Alas, many bosses aren't emotionally or intellectually equipped to manage remote workers. They think that the only effective way to manage workers is
Alas, many bosses aren’t emotionally or intellectually equipped to manage remote workers. They think that the only effective way to manage workers is to constantly monitoring their behavior.
The open plan office was specifically designed to enable this kind of “walkabout micromanagement.” It wasn’t effective then (as evidenced by the sharp declines in productivity resulting from open plan), and it’s even less effective now.
Before going any further, there is a management strategy that works well with remote workers: Management By Objective aka MBO. Unfortunately, it fell out of favor decades ago in favor of the any-idiot-can-do-it “walkabout micromanagement” strategy.
Unfortunately, all those micromanagers are still around and are completely freaked out by work-from-home, according to Slate’s “Ask a Manager” advice columnist Alison Green.
“They assume that the second people aren’t being watched, they’ll jettison their work ethic and spend entire workdays binge-watching Netflix, even if they were previously trustworthy, responsible employees.”
Green identifies the five ways that such bosses are trying to recreate the open plan office in a work-from-home environment. Here they are, along with my explanation of why these techniques are so incredibly stupid:
1. Requesting frequent status reports.
Requiring employees to provide frequent status reports focuses their attention on writing reports rather than getting the work done. This is highly demotivating and counterproductive, according to recent research from the University of Illinois: “High frequency serves to increase an individual’s tendency to focus on avoiding unfavorable judgments of competence rather than on developing competence for the work at hand.”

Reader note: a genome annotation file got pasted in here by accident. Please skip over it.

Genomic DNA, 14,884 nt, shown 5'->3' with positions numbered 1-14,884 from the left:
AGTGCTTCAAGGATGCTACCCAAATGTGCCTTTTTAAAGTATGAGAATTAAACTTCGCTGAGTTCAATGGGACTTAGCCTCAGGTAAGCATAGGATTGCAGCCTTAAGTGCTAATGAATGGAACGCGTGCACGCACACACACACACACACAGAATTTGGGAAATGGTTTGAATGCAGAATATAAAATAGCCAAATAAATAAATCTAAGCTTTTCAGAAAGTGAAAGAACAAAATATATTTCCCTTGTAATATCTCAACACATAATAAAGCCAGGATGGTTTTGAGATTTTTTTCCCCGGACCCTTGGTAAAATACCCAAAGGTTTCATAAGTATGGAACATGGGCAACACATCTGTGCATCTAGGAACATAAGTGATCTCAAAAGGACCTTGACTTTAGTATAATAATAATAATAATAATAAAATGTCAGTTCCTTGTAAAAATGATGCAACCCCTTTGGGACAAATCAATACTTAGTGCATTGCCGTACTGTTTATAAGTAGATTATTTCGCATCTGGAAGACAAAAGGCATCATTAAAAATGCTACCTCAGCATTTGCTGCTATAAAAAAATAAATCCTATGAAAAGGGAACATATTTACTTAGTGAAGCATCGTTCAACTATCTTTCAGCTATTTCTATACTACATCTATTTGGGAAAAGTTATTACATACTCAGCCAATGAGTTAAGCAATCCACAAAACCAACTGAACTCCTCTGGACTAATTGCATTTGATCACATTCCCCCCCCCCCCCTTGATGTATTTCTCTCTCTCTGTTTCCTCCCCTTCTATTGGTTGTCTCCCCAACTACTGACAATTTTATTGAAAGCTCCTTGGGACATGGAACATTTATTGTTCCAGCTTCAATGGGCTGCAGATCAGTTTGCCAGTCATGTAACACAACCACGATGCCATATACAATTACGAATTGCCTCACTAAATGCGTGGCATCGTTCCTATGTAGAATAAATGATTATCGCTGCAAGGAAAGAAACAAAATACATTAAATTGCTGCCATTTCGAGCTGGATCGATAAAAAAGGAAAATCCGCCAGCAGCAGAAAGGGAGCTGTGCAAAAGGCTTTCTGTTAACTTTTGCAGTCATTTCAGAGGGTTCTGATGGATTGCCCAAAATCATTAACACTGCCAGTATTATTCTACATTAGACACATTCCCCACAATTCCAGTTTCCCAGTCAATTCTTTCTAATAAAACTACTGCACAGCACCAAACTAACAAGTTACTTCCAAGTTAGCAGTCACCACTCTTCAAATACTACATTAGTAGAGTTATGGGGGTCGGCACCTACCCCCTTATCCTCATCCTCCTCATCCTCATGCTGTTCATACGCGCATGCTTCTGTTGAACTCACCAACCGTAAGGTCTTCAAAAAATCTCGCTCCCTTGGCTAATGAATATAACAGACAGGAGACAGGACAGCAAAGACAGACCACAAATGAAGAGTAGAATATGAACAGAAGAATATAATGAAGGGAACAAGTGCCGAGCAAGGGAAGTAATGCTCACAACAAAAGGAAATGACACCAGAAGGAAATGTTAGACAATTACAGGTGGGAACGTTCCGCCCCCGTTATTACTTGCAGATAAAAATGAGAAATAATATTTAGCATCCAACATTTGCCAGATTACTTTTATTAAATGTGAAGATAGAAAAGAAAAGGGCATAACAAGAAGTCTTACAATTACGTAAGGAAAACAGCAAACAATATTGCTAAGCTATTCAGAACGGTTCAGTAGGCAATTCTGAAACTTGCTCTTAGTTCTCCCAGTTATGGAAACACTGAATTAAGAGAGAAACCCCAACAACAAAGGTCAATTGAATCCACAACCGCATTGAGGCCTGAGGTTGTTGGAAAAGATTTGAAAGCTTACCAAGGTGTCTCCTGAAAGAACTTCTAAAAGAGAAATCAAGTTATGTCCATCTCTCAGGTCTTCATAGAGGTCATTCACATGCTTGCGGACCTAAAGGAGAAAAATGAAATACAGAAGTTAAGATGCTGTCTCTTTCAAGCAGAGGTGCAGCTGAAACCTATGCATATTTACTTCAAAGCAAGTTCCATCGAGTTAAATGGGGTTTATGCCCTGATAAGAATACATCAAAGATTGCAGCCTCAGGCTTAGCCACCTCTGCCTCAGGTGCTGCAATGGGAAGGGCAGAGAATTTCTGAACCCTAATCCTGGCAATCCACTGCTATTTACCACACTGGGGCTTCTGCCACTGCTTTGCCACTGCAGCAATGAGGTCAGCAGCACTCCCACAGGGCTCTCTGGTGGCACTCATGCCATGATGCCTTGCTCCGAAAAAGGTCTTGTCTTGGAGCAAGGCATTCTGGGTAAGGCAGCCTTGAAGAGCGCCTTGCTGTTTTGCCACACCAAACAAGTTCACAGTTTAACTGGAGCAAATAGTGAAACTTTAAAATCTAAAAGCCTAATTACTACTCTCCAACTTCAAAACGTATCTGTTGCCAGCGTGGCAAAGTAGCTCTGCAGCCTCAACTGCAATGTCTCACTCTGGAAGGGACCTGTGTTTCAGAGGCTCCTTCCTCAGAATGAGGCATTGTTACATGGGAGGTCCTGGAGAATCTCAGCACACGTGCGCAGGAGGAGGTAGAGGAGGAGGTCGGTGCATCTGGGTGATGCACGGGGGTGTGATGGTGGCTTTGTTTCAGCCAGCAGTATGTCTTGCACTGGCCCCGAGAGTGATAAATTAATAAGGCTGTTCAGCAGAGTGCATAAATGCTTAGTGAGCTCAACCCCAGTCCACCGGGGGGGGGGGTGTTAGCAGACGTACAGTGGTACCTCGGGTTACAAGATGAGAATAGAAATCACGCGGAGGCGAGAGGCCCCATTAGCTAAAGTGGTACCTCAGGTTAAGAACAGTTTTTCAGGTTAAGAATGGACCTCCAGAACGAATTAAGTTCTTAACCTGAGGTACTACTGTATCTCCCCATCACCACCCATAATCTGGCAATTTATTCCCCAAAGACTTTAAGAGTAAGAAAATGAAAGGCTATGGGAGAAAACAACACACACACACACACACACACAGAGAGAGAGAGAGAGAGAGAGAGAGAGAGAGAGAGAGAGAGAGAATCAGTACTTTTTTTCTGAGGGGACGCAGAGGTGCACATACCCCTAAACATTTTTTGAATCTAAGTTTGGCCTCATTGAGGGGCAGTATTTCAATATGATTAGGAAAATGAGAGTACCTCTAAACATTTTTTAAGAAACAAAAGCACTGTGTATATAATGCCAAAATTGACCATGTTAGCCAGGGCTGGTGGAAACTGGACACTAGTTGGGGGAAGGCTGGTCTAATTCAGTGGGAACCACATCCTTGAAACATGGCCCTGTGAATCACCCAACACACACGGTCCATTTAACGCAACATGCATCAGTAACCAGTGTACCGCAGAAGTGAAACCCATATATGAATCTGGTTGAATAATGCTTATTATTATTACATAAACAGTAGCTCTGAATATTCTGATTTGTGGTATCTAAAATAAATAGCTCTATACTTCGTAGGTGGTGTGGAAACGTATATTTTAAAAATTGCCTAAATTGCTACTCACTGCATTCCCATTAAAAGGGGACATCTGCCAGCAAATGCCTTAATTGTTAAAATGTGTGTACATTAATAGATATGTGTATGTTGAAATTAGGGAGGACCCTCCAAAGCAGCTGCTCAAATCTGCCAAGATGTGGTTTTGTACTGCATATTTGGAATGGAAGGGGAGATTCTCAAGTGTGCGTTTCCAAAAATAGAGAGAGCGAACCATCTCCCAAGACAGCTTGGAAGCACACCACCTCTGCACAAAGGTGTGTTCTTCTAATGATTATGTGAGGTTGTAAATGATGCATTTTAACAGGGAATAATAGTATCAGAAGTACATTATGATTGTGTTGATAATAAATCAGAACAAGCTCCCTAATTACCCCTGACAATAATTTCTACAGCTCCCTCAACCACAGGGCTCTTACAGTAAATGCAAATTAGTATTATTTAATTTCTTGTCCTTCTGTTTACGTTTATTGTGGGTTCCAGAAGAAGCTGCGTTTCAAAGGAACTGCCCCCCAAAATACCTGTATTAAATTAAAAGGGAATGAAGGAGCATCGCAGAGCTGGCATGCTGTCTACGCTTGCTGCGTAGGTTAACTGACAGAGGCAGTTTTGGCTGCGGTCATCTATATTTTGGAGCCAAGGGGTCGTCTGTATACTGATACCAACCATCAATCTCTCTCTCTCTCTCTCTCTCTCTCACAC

2. Monitoring employee’s personal laptops.
If you intrusively monitor employees’ behavior, they naturally assume that you don’t trust them and thus, as a natural reaction, they assume they’re working with people who can’t be trusted, including their managers. As recent research from the University of South Florida put it: “under high monitoring situations, potential employees consistently rate the ethics of the organization as poor.” Beyond that, it’s a huge security risk to have employees using their own computers for anything other than email, and even that’s a bad idea if there’s anything proprietary involved.
3. Treating work-from-home like a vacation.
Paid vacations keep your employees healthy and prevent them from burning out. According to The New York Times, “those who failed to take annual vacations had a 21 percent higher risk of death from all causes and were 32 percent more likely to die of a heart attack.” Rather than finding yet another way to eliminate paid vacation, smart bosses find ways to encourage (or even force) employees to take paid days off.
4. Insisting on daily video check-ins.
Two things wrong here. First, like frequent status reports, daily check-ins force employees to focus on impressing the boss rather than getting their work done. Second, one of the big advantages of working from home is that you’re not forced to waste time on your clothes, hair, and general appearance.
5. Demanding a webcam in the employee’s home.
When I first read this, I thought it was a joke. But it is, in fact, the logical extension of the belief that employees can’t be trusted to do their work without being constantly monitored. Needless to say, this technique is a great way to demotivate employees, force them to focus on appearances rather than substance, convince them that you can’t be trusted, and to ensure they’ll find a different employers as soon as possible.
Just to be clear, it isn’t just that trying to recreate “walkabout micromanagement” for a work-from-home environment is a dumb idea. “Walkabout micromanagement” was an equally stupid when everyone was still driving into the office. It just took COVID to spotlight how stupid it really is.
This article is from Inc.com